If lessors had accepted a late payment of the July rent they would have waived their right to terminate the lease because of failure to pay the July rent on time. As far as waiver doctrine is concerned this would not have prevented them from terminating for subsequent defaults in the rent payments. However, if lessors' past acceptance of late rent payments had induced the vendees to neglect to pay the rent on the first of July when otherwise they would not have neglected to do so, lessors would be estopped from terminating the lease without notice on the grounds of late payment. The record shows that the lessors' conduct did not induce the failure to pay the rent on time. Mr. Leffert testified that he did not pay the July rent because he was abandoning the business and did not intend to pay the July rent at all. Clearly then he did not fail to pay the July rent because of lessors' past acceptance of late payments. Assuming arguendo that appellant, Wesner, had a right to pay the rent for the vendees, he did not even know of vendees' default until the last week in July and, thus, his failure to pay the rent on July 1st, could not have been induced by lessors' past acceptance of late payments. We hold that lessors had the right to terminate the lease without notice for nonpayment of the July rent and they did not waive nor were they estopped from asserting such right. Therefore, the trial court did not err in ruling that appellees had the right to the use and possession of the premises.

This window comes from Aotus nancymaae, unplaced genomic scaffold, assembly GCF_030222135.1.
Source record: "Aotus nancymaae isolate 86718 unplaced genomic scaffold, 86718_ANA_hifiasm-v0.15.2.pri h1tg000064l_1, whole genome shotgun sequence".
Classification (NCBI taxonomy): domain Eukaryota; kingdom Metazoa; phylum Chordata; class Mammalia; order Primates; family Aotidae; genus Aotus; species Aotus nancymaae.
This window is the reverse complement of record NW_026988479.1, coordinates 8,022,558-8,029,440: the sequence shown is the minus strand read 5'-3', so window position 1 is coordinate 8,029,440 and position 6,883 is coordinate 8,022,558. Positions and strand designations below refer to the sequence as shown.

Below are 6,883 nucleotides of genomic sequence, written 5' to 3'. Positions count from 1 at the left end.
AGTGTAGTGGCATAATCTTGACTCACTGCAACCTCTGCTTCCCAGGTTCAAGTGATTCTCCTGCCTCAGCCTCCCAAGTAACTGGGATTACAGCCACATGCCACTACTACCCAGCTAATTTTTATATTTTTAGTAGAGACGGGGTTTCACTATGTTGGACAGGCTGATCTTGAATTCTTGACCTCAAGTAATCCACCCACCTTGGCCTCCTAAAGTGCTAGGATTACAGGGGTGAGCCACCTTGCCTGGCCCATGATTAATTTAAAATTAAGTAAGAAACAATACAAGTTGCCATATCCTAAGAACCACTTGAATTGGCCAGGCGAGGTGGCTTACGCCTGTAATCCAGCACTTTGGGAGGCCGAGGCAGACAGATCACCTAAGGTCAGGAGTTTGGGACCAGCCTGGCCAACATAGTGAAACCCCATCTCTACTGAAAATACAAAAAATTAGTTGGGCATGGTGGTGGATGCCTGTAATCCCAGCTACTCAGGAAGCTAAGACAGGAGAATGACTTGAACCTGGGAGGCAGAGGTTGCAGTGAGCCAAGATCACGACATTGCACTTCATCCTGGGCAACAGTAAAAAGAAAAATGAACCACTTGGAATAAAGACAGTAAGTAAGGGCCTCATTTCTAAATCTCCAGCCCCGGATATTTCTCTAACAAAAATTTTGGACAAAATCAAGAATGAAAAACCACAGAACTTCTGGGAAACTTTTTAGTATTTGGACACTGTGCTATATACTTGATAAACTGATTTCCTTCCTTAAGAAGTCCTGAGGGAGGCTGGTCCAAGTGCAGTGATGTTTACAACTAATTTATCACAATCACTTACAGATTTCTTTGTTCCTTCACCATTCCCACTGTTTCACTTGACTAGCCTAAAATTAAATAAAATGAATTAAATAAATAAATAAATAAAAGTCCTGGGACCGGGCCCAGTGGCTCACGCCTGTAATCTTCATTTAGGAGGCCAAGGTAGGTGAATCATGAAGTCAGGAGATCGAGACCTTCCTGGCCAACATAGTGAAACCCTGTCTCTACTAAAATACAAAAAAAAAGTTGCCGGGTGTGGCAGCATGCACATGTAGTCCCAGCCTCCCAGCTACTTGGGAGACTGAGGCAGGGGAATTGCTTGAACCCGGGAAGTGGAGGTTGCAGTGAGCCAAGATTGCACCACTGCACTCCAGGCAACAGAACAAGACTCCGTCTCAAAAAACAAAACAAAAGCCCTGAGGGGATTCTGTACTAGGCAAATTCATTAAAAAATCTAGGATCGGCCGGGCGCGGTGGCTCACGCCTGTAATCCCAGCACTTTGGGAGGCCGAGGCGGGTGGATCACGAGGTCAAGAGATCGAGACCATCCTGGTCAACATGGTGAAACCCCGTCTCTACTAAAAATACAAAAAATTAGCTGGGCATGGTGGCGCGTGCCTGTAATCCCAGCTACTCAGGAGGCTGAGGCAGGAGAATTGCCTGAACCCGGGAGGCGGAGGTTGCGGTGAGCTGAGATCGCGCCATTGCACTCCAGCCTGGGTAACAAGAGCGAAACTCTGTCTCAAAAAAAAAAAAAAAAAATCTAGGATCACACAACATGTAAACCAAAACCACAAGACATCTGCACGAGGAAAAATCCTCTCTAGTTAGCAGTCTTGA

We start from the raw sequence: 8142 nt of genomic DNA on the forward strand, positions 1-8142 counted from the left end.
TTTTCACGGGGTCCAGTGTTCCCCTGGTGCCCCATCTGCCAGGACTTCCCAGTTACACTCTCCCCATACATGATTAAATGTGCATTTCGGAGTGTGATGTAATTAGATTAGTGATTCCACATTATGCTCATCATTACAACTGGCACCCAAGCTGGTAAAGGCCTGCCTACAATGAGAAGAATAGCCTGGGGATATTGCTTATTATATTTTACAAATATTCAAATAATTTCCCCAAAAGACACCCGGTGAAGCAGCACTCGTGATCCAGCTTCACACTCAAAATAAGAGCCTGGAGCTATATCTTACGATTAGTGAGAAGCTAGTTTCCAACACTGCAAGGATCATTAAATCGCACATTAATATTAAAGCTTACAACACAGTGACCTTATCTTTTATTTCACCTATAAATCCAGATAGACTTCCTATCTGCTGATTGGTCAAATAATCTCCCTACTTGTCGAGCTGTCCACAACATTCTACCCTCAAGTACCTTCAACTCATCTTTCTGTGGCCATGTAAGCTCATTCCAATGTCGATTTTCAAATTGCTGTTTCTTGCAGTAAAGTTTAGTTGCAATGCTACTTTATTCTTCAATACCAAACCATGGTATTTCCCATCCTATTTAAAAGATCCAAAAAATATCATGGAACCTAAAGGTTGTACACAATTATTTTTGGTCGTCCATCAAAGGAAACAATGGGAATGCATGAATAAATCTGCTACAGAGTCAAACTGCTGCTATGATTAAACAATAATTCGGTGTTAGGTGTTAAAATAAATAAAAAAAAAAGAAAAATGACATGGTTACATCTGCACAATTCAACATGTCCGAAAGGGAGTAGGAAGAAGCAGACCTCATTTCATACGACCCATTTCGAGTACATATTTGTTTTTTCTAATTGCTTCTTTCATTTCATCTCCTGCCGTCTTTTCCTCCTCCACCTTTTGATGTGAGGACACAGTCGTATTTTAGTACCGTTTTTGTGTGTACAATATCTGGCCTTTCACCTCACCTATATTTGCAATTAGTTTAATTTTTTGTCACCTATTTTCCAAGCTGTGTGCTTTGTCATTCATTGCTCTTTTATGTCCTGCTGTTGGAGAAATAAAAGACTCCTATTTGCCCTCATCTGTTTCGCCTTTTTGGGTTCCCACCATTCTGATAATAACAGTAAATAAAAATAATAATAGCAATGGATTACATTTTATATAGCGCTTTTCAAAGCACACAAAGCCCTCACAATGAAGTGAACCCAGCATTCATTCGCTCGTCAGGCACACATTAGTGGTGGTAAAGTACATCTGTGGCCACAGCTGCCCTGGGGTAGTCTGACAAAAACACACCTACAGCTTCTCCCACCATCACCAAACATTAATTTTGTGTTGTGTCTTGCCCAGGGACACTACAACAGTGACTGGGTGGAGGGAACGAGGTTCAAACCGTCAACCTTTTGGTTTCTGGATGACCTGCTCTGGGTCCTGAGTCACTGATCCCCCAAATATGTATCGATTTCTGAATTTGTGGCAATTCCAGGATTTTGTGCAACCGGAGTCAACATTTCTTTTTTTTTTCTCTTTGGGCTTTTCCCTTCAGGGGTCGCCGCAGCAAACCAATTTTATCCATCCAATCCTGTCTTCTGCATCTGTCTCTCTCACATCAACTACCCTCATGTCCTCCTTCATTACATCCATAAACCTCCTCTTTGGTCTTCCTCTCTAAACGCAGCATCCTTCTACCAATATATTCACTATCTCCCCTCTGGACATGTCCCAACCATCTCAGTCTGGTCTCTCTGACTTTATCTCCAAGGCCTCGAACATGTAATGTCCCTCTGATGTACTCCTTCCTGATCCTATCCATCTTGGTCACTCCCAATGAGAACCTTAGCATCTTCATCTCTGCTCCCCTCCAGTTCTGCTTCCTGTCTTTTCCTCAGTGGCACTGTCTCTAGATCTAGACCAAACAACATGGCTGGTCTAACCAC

Appellants' second contention is that an injunction was not the proper remedy and could not be used: (1) to prevent an act already completed; (2) in lieu of ejectment; (3) to upset the status quo; (4) to jeopardize the tenant's business for uncertain benefits to the landlord; (5) to dispossess a person in possession of real estate under claim of right.